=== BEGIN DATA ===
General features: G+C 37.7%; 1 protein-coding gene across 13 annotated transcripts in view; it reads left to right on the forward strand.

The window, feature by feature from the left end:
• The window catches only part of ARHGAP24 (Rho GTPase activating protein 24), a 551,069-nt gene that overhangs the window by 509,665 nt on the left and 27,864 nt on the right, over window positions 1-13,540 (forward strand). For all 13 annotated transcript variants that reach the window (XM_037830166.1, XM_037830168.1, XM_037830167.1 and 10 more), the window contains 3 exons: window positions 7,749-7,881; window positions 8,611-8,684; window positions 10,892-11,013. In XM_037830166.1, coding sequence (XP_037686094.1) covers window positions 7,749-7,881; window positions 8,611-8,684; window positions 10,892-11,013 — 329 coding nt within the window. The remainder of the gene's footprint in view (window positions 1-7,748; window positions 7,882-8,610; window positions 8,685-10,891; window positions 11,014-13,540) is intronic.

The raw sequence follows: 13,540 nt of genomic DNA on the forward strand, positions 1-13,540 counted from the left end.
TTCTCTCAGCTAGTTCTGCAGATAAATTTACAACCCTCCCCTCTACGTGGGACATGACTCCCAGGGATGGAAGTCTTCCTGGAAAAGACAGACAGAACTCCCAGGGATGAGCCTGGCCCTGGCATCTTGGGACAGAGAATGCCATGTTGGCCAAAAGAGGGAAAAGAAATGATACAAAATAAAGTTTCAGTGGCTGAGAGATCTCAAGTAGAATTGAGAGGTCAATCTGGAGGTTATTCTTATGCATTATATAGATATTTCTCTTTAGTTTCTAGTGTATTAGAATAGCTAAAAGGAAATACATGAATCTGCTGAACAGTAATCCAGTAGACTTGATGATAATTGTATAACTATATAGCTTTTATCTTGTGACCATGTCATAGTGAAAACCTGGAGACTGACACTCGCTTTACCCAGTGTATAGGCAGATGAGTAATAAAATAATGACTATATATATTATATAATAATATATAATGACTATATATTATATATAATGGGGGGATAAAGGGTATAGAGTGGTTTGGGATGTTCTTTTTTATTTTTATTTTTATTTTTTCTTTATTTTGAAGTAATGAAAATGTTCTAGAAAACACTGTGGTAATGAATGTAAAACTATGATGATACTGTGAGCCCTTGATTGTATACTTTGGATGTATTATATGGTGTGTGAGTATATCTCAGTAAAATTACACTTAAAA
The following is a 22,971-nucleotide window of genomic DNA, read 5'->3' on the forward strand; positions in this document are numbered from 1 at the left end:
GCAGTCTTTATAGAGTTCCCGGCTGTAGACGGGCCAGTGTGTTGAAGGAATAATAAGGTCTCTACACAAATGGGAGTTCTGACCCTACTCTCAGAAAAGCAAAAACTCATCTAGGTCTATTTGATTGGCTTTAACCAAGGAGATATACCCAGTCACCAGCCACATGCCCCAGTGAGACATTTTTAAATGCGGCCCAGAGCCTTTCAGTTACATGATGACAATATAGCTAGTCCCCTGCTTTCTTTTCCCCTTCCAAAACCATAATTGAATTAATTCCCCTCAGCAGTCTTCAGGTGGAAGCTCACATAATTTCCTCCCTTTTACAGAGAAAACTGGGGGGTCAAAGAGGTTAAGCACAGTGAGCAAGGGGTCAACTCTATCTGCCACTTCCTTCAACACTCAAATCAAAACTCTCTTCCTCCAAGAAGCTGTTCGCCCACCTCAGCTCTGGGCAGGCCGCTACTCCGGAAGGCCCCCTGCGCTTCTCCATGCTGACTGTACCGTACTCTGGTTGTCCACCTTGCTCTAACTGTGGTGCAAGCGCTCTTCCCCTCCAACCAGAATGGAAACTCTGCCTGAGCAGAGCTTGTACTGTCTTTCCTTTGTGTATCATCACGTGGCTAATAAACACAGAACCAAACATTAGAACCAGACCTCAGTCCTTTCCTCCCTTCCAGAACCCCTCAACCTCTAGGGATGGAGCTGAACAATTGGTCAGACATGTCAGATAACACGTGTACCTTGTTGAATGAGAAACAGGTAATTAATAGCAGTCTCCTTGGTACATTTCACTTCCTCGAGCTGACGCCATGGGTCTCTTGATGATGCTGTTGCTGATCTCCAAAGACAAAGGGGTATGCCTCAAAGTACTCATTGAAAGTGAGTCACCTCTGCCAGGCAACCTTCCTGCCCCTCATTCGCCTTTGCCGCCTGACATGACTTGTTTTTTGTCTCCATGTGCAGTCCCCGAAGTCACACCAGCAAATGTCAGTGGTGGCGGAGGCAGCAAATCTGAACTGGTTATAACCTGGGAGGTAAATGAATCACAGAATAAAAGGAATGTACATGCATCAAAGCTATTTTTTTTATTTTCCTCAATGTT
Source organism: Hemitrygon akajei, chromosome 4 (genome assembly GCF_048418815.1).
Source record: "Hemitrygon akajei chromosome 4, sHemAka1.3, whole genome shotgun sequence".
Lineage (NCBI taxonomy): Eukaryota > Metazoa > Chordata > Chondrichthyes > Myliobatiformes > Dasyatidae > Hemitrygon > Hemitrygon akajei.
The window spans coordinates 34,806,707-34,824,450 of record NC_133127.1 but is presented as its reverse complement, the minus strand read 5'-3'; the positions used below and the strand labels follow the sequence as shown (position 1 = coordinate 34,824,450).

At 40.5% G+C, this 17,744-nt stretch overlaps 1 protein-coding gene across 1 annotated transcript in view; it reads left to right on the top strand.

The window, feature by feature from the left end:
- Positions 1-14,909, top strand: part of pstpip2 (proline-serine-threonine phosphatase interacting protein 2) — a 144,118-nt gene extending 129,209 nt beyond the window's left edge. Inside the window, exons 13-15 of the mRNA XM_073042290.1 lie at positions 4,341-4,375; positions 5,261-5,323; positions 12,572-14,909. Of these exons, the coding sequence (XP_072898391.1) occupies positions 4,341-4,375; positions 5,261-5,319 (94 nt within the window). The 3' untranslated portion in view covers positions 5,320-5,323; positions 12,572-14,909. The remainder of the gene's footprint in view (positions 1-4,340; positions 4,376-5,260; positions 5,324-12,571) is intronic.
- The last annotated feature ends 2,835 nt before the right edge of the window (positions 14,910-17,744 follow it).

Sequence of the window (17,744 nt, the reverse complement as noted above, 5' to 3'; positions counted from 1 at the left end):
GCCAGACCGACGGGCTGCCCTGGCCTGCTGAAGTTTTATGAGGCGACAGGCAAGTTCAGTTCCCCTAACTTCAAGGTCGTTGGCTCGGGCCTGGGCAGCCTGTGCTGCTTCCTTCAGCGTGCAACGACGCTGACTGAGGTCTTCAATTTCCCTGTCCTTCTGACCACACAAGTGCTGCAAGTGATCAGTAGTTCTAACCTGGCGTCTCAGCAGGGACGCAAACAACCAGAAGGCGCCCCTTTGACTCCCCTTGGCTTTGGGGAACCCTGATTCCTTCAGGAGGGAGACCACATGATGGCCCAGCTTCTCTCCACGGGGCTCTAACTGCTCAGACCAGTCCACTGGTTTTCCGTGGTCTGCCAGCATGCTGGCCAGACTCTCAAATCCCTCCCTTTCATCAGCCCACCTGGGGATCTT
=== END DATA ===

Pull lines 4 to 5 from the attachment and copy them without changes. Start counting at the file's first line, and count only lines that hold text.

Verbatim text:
The raw sequence follows: 13,540 nt of genomic DNA on the forward strand, positions 1-13,540 counted from the left end.
TTCTCTCAGCTAGTTCTGCAGATAAATTTACAACCCTCCCCTCTACGTGGGACATGACTCCCAGGGATGGAAGTCTTCCTGGAAAAGACAGACAGAACTCCCAGGGATGAGCCTGGCCCTGGCATCTTGGGACAGAGAATGCCATGTTGGCCAAAAGAGGGAAAAGAAATGATACAAAATAAAGTTTCAGTGGCTGAGAGATCTCAAGTAGAATTGAGAGGTCAATCTGGAGGTTATTCTTATGCATTATATAGATATTTCTCTTTAGTTTCTAGTGTATTAGAATAGCTAAAAGGAAATACATGAATCTGCTGAACAGTAATCCAGTAGACTTGATGATAATTGTATAACTATATAGCTTTTATCTTGTGACCATGTCATAGTGAAAACCTGGAGACTGACACTCGCTTTACCCAGTGTATAGGCAGATGAGTAATAAAATAATGACTATATATATTATATAATAATATATAATGACTATATATTATATATAATGGGGGGATAAAGGGTATAGAGTGGTTTGGGATGTTCTTTTTTATTTTTATTTTTATTTTTTCTTTATTTTGAAGTAATGAAAATGTTCTAGAAAACACTGTGGTAATGAATGTAAAACTATGATGATACTGTGAGCCCTTGATTGTATACTTTGGATGTATTATATGGTGTGTGAGTATATCTCAGTAAAATTACACTTAAAA